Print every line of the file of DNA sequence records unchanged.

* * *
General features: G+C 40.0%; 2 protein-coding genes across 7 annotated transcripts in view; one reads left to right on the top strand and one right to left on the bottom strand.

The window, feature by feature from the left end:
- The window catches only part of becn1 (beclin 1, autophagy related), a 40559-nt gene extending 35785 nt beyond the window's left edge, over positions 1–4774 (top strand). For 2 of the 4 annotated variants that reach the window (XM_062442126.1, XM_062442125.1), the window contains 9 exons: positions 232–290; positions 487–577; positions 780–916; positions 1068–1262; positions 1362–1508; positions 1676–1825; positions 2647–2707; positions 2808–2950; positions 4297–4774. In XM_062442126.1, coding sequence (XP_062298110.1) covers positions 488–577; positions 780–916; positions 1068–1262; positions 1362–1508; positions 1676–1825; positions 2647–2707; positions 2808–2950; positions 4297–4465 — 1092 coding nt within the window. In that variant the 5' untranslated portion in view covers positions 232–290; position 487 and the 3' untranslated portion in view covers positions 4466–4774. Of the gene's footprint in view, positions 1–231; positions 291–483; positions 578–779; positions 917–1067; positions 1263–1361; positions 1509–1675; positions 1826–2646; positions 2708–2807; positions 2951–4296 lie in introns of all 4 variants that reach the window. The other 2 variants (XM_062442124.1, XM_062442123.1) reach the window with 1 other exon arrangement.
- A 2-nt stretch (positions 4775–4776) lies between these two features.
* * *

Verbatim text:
General features: G+C 40.0%; 2 protein-coding genes across 7 annotated transcripts in view; one reads left to right on the top strand and one right to left on the bottom strand.

The window, feature by feature from the left end:
- The window catches only part of becn1 (beclin 1, autophagy related), a 40559-nt gene extending 35785 nt beyond the window's left edge, over positions 1–4774 (top strand). For 2 of the 4 annotated variants that reach the window (XM_062442126.1, XM_062442125.1), the window contains 9 exons: positions 232–290; positions 487–577; positions 780–916; positions 1068–1262; positions 1362–1508; positions 1676–1825; positions 2647–2707; positions 2808–2950; positions 4297–4774. In XM_062442126.1, coding sequence (XP_062298110.1) covers positions 488–577; positions 780–916; positions 1068–1262; positions 1362–1508; positions 1676–1825; positions 2647–2707; positions 2808–2950; positions 4297–4465 — 1092 coding nt within the window. In that variant the 5' untranslated portion in view covers positions 232–290; position 487 and the 3' untranslated portion in view covers positions 4466–4774. Of the gene's footprint in view, positions 1–231; positions 291–483; positions 578–779; positions 917–1067; positions 1263–1361; positions 1509–1675; positions 1826–2646; positions 2708–2807; positions 2951–4296 lie in introns of all 4 variants that reach the window. The other 2 variants (XM_062442124.1, XM_062442123.1) reach the window with 1 other exon arrangement.
- A 2-nt stretch (positions 4775–4776) lies between these two features.